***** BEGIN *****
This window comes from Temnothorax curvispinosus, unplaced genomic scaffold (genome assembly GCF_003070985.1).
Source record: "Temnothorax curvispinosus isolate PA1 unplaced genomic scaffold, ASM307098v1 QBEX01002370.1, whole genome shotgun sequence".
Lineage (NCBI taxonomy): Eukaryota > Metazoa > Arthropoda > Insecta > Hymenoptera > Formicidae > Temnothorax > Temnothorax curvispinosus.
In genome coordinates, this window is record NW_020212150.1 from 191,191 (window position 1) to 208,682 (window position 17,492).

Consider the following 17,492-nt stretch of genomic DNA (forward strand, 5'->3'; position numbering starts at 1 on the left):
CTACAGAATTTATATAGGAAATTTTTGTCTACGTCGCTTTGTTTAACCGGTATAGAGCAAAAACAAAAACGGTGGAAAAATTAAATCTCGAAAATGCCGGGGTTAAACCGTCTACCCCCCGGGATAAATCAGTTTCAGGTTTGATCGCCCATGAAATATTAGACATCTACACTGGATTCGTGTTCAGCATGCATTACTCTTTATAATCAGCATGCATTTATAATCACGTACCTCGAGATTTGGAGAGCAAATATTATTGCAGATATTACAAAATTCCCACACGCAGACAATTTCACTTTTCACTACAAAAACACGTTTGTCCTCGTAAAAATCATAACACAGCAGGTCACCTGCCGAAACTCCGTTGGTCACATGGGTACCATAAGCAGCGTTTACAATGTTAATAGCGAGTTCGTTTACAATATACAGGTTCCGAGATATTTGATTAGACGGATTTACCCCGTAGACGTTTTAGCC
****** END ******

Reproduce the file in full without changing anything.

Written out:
This window comes from Temnothorax curvispinosus, unplaced genomic scaffold (genome assembly GCF_003070985.1).
Source record: "Temnothorax curvispinosus isolate PA1 unplaced genomic scaffold, ASM307098v1 QBEX01002370.1, whole genome shotgun sequence".
Lineage (NCBI taxonomy): Eukaryota > Metazoa > Arthropoda > Insecta > Hymenoptera > Formicidae > Temnothorax > Temnothorax curvispinosus.
In genome coordinates, this window is record NW_020212150.1 from 191,191 (window position 1) to 208,682 (window position 17,492).

Consider the following 17,492-nt stretch of genomic DNA (forward strand, 5'->3'; position numbering starts at 1 on the left):
CTACAGAATTTATATAGGAAATTTTTGTCTACGTCGCTTTGTTTAACCGGTATAGAGCAAAAACAAAAACGGTGGAAAAATTAAATCTCGAAAATGCCGGGGTTAAACCGTCTACCCCCCGGGATAAATCAGTTTCAGGTTTGATCGCCCATGAAATATTAGACATCTACACTGGATTCGTGTTCAGCATGCATTACTCTTTATAATCAGCATGCATTTATAATCACGTACCTCGAGATTTGGAGAGCAAATATTATTGCAGATATTACAAAATTCCCACACGCAGACAATTTCACTTTTCACTACAAAAACACGTTTGTCCTCGTAAAAATCATAACACAGCAGGTCACCTGCCGAAACTCCGTTGGTCACATGGGTACCATAAGCAGCGTTTACAATGTTAATAGCGAGTTCGTTTACAATATACAGGTTCCGAGATATTTGATTAGACGGATTTACCCCGTAGACGTTTTAGCC